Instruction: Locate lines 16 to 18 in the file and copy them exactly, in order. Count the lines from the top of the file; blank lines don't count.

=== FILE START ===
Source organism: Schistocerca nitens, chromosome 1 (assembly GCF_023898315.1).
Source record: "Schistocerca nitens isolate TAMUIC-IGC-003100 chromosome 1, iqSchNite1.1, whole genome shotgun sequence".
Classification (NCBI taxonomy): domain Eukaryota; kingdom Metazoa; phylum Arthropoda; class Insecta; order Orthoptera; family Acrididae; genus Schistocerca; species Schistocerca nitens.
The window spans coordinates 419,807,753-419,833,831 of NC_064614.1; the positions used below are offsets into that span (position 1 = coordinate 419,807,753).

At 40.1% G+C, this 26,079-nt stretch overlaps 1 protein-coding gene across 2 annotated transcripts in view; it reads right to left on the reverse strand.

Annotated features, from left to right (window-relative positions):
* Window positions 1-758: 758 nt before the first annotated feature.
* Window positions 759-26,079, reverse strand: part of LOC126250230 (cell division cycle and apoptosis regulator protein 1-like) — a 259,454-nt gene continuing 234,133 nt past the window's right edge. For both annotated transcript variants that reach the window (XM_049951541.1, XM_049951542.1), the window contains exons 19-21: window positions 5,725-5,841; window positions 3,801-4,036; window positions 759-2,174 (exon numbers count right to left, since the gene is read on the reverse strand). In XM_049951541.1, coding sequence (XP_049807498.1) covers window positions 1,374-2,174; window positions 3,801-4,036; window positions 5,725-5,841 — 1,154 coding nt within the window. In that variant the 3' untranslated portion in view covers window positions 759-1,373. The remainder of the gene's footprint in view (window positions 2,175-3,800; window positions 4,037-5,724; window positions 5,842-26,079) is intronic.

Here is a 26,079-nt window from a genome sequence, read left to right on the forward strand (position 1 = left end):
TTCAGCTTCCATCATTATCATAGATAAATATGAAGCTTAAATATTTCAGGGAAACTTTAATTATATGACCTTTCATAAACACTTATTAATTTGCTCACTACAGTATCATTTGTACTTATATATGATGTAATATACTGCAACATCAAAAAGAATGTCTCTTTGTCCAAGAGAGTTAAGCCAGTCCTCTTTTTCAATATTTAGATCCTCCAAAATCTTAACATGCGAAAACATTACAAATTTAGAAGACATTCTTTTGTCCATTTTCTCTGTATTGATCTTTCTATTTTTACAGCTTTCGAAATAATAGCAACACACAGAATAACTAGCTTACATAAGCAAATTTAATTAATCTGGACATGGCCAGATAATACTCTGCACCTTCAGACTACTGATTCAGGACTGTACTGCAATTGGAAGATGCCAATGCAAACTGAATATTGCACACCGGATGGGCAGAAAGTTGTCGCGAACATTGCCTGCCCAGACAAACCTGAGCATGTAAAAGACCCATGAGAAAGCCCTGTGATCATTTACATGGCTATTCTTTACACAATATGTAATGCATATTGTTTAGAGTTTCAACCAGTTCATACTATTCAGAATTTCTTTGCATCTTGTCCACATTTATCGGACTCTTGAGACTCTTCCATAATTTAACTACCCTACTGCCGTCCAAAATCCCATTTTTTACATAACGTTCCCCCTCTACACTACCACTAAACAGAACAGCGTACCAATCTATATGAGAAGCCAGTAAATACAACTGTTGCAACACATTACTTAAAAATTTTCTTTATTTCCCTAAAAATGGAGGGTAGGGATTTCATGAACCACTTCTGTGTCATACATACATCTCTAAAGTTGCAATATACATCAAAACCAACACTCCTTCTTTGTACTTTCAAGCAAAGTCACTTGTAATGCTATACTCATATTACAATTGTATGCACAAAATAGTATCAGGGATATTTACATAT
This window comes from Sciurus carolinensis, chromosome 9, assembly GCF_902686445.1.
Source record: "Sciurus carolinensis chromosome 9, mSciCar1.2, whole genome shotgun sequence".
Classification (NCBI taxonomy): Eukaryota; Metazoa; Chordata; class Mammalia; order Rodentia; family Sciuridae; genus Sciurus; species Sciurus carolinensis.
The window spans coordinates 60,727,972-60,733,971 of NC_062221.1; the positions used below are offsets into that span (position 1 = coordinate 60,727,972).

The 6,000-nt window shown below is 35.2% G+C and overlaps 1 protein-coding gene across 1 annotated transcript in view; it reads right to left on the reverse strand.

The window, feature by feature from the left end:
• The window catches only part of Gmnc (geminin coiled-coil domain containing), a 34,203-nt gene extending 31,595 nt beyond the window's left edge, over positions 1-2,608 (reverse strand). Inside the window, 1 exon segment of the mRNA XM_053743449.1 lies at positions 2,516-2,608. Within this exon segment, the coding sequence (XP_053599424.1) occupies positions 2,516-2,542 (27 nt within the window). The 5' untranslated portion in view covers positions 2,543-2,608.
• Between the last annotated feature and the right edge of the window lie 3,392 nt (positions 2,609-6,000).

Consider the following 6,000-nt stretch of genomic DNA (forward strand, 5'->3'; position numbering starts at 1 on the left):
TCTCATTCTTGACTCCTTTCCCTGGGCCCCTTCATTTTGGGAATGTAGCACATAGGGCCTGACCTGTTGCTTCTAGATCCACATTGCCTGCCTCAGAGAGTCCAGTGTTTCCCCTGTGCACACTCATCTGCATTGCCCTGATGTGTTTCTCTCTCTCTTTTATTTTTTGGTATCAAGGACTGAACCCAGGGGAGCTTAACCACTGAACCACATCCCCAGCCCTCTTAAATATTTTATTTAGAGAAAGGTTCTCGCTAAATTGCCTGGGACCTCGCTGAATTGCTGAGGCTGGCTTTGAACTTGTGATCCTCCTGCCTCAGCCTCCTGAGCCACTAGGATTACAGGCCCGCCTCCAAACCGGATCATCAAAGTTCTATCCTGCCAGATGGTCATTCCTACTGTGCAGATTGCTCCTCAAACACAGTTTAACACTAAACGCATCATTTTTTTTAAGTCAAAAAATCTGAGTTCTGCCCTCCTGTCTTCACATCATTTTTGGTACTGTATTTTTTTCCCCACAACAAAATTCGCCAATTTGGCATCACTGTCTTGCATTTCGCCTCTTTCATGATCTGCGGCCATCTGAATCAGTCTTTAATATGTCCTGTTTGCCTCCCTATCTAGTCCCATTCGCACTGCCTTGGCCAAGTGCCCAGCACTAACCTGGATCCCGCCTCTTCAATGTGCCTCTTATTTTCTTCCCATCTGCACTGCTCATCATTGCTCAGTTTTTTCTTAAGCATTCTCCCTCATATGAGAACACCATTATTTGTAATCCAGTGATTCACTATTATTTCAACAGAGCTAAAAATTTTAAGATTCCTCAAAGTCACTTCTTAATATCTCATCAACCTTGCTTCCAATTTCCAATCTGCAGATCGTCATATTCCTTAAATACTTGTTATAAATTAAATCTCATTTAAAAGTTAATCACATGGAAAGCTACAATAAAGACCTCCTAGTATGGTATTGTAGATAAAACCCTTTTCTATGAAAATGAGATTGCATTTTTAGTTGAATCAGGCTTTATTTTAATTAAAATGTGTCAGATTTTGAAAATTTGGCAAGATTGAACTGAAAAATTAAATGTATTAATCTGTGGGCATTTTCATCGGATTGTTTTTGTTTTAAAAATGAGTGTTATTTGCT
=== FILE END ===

The window, feature by feature from the left end:
• The window catches only part of Gmnc (geminin coiled-coil domain containing), a 34,203-nt gene extending 31,595 nt beyond the window's left edge, over positions 1-2,608 (reverse strand). Inside the window, 1 exon segment of the mRNA XM_053743449.1 lies at positions 2,516-2,608. Within this exon segment, the coding sequence (XP_053599424.1) occupies positions 2,516-2,542 (27 nt within the window). The 5' untranslated portion in view covers positions 2,543-2,608.
• Between the last annotated feature and the right edge of the window lie 3,392 nt (positions 2,609-6,000).